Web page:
Summer 1972; The sun shines over the meadows and gives a free view of the Stompe Toren, the small church of Spaarnwoude. The planes lands at Schiphol further on. The view is forever etched in the memory. A peaceful time where my gaze reached no further than the meadows in front of us, the shipyard and the water behind us. The song "Het Dorp" by Wim Sonneveld occasionally sounds through the loudspeakers of our wooden stereo.
That summer w
ould ultimately determine my great love for guitars. Because in the context of an exchange program between Belgian and Dutch young people, my parents decided to take a Belgian boy into their home; Didier Ruykersvelde. Didier had his own room and had also brought LPs with him to enjoy the lost hours. One of the LPs was Deep Purple in Rock by Deep Purple. It contains the song Child in Time, a song that was played gray by Didier and to the annoyance of my mother. Since my mother didn't like it, I didn't like it either. Period!

But the seed had already been sown in the subconscious mind, only I was not well aware of it at the time. That awareness did not follow until a few years later. The view had meanwhile been exchanged for a view of a schoolyard in Haarlem Noord. I already listened to music with my brother in 1976 and via Radio Luxembourg hits like "Crazy on You" by Heart, "Peace of Mind" by Boston were aired. Just before that, a friend of my brother drew my attention to Magic Man by Heart. I loved it. A new time had arrived. And in between all this music I also heard Smoke on the Water from Deep Purple. My atten
tion was now focused on learning more about this band, I wanted to know more about it. The heavy guitar work really appealed to me.
My first single, the aforementioned Peace Of Mind, was already in my room. Not far from us was the Kijkgrijp and one day I put my savings together and bought Made In Japan from Deep Purp
le. After Highway Star, Child In Time started live! Life has never been the same again.
The extreme dynamics between the organ of Jon Lord, the voice of Ian Gillan, the stacatto bass of Roger Glover, the drumming of Ian Paice and especially the guitar work of Ritchie Blackmore made a huge impression on me. The solo is preceded by a lot of feedback from power chords from a Fender Stratocaster, connected to a Marshall stack. The solo is about to begin, wonderful how Ritchie creatively works his strings. But on a 5'13 ”the game changes. A gear is deployed that was very special for that time. Never before had a guitarist played a solo so long and so quickly. This featured Ritchie's legendary staccato guitar playing. The solo continues tirelessly and equally creatively. Each note has its own character. Hammering on's, pulling off's, tremolo movements, triplets are played one after the other. Around 7'25 ”silence falls; also for me.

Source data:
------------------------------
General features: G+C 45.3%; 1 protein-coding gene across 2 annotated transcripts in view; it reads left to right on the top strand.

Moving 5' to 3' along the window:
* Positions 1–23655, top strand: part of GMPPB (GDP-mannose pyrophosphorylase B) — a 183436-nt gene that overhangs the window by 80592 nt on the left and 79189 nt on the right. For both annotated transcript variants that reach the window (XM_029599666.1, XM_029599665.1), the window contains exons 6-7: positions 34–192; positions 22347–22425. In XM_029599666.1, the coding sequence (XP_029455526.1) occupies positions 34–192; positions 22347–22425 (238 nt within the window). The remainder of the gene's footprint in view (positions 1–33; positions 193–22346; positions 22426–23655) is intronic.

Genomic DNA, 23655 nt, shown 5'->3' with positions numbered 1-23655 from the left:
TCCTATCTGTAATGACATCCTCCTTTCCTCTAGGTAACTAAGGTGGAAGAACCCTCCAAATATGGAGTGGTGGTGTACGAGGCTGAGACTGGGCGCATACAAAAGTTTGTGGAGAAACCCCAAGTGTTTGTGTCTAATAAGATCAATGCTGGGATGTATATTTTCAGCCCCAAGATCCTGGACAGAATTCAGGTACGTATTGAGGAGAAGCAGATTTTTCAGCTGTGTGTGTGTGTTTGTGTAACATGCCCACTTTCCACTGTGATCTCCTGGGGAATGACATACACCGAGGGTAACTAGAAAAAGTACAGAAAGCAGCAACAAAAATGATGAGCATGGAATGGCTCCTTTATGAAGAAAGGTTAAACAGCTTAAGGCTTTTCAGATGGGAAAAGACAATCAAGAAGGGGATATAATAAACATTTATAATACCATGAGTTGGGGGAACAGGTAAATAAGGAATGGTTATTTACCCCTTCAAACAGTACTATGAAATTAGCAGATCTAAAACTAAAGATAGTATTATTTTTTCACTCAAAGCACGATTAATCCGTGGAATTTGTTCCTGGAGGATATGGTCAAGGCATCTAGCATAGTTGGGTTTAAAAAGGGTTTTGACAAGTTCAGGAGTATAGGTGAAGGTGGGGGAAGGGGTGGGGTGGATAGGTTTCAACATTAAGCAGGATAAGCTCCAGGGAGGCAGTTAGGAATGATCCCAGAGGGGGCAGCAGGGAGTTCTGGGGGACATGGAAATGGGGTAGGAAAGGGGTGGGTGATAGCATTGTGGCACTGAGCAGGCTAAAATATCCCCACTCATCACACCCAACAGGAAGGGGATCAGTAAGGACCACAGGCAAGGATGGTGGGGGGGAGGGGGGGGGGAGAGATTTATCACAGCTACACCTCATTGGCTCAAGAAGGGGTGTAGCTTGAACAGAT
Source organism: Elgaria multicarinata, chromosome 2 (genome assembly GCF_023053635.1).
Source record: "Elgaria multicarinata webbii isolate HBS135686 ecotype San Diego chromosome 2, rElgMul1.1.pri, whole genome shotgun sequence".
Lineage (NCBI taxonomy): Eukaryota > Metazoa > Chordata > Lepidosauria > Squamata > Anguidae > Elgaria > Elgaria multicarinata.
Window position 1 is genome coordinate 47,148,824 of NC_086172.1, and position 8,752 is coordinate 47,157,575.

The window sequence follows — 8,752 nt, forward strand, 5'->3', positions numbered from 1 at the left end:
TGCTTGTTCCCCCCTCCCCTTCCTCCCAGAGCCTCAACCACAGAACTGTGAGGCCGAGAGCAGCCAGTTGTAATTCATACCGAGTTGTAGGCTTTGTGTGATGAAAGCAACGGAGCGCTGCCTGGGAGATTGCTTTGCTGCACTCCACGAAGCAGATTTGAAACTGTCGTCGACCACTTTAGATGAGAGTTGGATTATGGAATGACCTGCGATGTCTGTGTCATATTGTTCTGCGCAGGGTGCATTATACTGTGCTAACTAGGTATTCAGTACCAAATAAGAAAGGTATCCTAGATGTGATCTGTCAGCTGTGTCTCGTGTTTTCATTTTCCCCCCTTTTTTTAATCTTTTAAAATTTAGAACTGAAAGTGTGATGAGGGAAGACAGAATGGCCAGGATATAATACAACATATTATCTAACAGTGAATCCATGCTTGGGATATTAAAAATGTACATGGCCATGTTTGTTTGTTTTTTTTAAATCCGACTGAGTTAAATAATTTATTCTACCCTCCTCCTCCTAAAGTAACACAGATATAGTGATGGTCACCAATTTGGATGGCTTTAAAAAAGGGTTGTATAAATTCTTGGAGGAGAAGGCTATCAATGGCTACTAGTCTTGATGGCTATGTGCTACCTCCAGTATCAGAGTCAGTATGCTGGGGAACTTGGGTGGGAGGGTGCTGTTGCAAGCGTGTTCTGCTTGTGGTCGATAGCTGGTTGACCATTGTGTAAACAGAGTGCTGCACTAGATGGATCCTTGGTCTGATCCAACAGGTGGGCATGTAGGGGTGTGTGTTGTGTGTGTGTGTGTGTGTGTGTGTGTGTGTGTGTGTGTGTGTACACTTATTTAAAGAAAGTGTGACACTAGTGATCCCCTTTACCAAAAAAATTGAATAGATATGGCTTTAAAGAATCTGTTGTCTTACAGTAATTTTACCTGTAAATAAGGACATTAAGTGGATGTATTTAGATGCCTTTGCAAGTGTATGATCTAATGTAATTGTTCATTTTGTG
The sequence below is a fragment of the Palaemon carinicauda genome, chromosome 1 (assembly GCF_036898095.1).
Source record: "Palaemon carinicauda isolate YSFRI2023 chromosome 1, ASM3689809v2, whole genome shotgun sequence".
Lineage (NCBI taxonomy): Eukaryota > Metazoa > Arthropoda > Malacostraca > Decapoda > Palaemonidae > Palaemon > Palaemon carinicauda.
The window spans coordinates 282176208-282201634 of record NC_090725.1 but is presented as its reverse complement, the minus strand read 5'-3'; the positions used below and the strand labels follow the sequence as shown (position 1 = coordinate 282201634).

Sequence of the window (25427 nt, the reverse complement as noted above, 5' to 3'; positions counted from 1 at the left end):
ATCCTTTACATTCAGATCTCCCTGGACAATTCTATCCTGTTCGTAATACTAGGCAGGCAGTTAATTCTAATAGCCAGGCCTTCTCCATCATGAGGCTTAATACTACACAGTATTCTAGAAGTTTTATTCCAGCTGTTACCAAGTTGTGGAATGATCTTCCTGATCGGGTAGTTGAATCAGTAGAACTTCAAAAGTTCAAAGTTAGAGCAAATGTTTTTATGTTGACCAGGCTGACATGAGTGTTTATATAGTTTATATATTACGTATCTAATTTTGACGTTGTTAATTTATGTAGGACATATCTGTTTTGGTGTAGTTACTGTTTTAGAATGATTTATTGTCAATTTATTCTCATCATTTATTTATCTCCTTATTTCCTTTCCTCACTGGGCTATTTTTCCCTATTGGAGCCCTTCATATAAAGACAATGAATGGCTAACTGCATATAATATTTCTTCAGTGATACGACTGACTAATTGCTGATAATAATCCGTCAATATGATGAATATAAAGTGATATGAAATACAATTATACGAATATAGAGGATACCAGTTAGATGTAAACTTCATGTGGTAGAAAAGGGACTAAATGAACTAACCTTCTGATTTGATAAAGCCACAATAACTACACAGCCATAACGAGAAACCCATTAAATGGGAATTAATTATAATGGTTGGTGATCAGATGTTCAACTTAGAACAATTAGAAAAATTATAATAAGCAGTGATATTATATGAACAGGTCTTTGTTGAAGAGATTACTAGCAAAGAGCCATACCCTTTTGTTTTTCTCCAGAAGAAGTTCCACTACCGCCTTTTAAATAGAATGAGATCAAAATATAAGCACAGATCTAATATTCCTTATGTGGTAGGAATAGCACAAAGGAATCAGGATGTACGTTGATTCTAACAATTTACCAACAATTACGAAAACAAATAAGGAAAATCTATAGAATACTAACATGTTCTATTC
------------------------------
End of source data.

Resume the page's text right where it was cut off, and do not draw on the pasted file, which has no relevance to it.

This experience would be decisive for the next ten years, because at that point I knew I wanted to learn everything from the Ritchie Blackmore playing style and of course I also wanted a guitar like him. Unfortunately, that was not possible for a long period, and I could only enjoy the photos in the various inlays of LPs and the windows of the music shops in and around Haarlem. But the guitar never lost my attention. Of course I took a few guitar lessons, but nobody could or wanted to teach me the playing style of Ritchie Bla
ckmore. For me, that meant that I depended a lot on experimenting and especially listening a lot.

At the age of 16 I finally had the coveted Fender Stratocaster. At least for me it was a Fender Stratocaster, but in fact it was a Custom Stratocaster; a brand that rolled out of the Ibanez Factory Hoshino in Japan. The black body, maple neck and tremolo were proof to me that I could and should play on a Stratocaster. It wasn't until 2005 that I would finally buy the real Fender Stratocaster. And then the Fender Stratocaster Ritchie Blackmore signature. A guitar that is also included in this book.
In the late 80's, the years when the great guitar rock bands dominated stadiums around the world, I broadened my view on the guitar and the guitarists. First in line, I met Joe Satriani. Songs like Satch Boogie and Back To Shalla-Bal made a huge impression on me. A new era dawned and I got more and more inspired by other guitarists. But my preference for guitars also changed. The Fender Stratocaster was no longer the ultimate dream, because in the meantime the Ibanez brand had its own line of guitars in contrast to the 1970s.

Because I was always impressed by the construction of these guitars, more and more has been transported from the brand. The result was that I slowly but surely started to build a collection of mainly Ibanez guitars.
In the early 90s, however, I saw a guitar hanging in a music store in Amsterdam that I had never seen or heard before; the aggressive and at the same time powerful appearance, the fluorescent colors. In short, love at first sight.
This guitar, the Ibanez JEM 777 SP, was presented by Steve Vai at the Chicago NAMM Show in the summer of 1987. Although I was immediately impressed by this guitar, it would take another ten years before I could call myself a full fan of this master guitarist. But by now my fondness for Ibanez had already taken shape.

Nowadays I can call myself a collector with more than 35 guitars around me. Special are the Ibanez JEMs that I have collected over the years. A great moment to photograph a number of those guitars in collaboration with Arnold Bartman of Photo Studio Arnold Bartman and to tell the corresponding stories.